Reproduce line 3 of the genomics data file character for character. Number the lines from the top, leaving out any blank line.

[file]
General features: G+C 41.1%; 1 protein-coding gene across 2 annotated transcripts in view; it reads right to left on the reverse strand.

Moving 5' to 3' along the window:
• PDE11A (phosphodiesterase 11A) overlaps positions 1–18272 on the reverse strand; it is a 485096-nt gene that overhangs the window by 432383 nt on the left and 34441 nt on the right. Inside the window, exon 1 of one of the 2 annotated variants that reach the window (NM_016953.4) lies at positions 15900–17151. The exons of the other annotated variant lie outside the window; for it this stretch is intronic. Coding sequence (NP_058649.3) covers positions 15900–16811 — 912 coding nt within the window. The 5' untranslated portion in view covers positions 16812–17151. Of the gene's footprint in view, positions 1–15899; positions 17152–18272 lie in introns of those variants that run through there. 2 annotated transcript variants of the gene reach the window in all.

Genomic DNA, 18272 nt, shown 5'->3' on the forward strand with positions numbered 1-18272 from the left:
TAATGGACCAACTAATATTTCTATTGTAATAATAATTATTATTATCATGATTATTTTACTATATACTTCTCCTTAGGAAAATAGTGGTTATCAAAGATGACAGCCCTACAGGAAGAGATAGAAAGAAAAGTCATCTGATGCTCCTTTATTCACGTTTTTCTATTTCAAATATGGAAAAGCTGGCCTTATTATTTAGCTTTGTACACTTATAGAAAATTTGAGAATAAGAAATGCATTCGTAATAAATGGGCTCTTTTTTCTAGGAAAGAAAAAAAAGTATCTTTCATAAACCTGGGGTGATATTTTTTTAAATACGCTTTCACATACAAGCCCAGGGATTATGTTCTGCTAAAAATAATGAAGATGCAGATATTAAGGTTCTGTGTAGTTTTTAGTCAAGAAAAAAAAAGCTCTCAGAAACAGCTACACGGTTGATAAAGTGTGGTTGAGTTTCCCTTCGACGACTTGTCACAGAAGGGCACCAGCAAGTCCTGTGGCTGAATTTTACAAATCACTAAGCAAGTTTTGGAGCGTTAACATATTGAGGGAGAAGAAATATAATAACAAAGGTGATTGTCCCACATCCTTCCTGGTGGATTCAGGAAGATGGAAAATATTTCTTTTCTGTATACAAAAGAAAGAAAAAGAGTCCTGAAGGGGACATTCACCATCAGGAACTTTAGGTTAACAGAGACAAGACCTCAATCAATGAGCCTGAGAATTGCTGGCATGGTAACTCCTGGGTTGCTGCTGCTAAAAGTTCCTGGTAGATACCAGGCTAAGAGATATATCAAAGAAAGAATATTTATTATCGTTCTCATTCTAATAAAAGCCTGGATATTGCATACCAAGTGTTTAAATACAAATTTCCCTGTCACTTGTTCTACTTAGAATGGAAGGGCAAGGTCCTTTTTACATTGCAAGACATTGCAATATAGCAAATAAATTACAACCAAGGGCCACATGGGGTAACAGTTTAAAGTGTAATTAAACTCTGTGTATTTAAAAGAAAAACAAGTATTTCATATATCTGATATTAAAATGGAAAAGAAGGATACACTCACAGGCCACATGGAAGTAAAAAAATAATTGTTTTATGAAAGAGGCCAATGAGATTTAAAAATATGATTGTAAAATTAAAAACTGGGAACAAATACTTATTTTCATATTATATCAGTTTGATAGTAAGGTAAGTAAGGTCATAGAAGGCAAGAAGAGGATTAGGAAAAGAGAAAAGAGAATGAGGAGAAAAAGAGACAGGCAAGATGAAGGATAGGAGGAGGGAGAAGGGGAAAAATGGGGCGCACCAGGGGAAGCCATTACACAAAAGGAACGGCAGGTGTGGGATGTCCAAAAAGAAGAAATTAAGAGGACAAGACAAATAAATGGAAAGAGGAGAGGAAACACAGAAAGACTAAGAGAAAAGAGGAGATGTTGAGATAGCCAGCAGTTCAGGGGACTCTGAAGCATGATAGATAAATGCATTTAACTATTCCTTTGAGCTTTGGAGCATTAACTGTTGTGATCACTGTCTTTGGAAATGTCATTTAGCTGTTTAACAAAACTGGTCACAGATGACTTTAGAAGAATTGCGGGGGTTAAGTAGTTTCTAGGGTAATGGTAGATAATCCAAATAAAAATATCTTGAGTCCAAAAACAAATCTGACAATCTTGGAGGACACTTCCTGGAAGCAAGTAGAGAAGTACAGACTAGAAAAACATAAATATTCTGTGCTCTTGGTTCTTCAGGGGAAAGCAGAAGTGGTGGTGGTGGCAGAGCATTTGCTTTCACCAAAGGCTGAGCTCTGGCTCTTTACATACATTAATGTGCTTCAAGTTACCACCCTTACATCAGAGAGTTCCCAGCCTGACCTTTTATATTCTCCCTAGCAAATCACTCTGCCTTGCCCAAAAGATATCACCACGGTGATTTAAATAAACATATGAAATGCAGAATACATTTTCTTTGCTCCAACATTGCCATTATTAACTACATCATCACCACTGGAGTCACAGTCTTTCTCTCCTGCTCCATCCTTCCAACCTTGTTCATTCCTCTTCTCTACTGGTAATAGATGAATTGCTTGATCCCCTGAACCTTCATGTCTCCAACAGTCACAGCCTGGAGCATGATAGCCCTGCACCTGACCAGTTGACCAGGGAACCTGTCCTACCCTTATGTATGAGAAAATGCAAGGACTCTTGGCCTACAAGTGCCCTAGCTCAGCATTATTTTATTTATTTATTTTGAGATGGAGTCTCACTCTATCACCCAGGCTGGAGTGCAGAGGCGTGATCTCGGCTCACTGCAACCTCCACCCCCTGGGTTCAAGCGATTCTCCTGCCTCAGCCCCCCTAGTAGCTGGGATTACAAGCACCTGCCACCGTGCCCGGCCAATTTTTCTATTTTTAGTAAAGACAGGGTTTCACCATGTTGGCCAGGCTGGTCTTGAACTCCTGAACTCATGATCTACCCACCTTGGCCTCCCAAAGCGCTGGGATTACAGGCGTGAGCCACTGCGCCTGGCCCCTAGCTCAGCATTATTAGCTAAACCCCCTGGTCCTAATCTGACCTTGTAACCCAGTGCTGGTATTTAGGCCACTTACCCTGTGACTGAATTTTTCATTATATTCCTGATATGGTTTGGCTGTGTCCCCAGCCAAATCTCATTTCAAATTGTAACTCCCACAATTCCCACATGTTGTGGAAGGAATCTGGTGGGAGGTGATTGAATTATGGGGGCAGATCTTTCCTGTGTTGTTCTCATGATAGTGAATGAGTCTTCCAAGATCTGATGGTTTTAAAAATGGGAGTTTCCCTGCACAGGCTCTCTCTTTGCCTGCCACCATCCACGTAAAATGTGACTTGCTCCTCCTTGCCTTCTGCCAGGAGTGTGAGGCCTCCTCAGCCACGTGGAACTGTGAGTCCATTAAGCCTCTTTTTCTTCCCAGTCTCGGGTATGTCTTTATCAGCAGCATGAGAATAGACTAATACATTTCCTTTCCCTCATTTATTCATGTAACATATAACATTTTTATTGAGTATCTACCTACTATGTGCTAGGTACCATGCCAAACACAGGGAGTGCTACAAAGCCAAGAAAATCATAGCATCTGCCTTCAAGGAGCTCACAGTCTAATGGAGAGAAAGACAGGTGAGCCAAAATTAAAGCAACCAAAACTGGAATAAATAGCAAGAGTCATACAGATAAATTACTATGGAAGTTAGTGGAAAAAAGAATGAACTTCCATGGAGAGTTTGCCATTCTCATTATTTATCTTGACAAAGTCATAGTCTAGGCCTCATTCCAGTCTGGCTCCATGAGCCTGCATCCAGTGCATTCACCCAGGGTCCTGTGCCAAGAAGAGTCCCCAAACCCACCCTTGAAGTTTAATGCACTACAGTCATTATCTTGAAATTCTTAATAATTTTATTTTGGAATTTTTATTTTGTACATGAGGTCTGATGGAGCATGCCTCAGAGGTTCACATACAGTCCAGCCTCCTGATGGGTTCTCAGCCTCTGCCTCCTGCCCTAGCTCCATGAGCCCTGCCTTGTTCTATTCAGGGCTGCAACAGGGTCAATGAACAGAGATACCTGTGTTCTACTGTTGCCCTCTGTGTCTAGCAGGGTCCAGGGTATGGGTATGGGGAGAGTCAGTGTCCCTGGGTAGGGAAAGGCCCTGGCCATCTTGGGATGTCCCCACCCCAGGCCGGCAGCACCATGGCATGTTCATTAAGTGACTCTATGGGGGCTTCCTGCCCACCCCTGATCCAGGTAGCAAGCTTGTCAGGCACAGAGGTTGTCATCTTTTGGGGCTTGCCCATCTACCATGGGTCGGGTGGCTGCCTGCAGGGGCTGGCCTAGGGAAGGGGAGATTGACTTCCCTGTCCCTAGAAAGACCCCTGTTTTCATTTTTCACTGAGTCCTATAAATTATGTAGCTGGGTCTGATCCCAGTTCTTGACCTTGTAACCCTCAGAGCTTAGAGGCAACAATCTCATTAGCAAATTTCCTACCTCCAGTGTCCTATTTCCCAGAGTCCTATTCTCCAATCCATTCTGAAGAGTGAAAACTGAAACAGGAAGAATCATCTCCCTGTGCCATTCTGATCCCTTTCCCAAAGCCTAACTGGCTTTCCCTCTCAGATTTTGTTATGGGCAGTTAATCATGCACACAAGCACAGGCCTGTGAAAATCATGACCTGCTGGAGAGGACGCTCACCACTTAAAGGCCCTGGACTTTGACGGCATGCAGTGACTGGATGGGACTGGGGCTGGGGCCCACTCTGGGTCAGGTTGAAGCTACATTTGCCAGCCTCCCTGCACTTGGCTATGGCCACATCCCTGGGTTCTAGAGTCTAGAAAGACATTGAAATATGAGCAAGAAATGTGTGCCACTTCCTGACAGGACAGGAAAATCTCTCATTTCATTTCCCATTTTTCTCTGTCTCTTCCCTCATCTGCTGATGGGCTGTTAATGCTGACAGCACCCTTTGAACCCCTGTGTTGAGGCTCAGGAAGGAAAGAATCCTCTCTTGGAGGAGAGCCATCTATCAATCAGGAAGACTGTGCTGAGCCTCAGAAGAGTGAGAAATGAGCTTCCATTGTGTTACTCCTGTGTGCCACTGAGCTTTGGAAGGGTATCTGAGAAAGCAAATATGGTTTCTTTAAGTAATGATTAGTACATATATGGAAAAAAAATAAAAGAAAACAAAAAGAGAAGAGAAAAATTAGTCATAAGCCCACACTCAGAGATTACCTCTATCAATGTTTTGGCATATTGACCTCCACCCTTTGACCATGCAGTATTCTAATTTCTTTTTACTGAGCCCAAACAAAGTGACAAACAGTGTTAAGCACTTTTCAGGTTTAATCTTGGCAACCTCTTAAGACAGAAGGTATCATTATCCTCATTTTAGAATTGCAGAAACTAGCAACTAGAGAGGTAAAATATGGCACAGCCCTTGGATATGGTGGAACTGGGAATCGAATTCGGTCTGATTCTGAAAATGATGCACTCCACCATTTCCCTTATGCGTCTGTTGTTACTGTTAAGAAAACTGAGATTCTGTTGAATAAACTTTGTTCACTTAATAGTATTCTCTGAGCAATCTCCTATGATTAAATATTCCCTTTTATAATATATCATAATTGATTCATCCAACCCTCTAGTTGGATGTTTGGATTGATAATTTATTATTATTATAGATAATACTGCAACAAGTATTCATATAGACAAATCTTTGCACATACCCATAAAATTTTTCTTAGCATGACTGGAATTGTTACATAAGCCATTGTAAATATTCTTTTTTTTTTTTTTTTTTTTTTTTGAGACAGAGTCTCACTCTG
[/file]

• PDE11A (phosphodiesterase 11A) overlaps positions 1–18272 on the reverse strand; it is a 485096-nt gene that overhangs the window by 432383 nt on the left and 34441 nt on the right. Inside the window, exon 1 of one of the 2 annotated variants that reach the window (NM_016953.4) lies at positions 15900–17151. The exons of the other annotated variant lie outside the window; for it this stretch is intronic. Coding sequence (NP_058649.3) covers positions 15900–16811 — 912 coding nt within the window. The 5' untranslated portion in view covers positions 16812–17151. Of the gene's footprint in view, positions 1–15899; positions 17152–18272 lie in introns of those variants that run through there. 2 annotated transcript variants of the gene reach the window in all.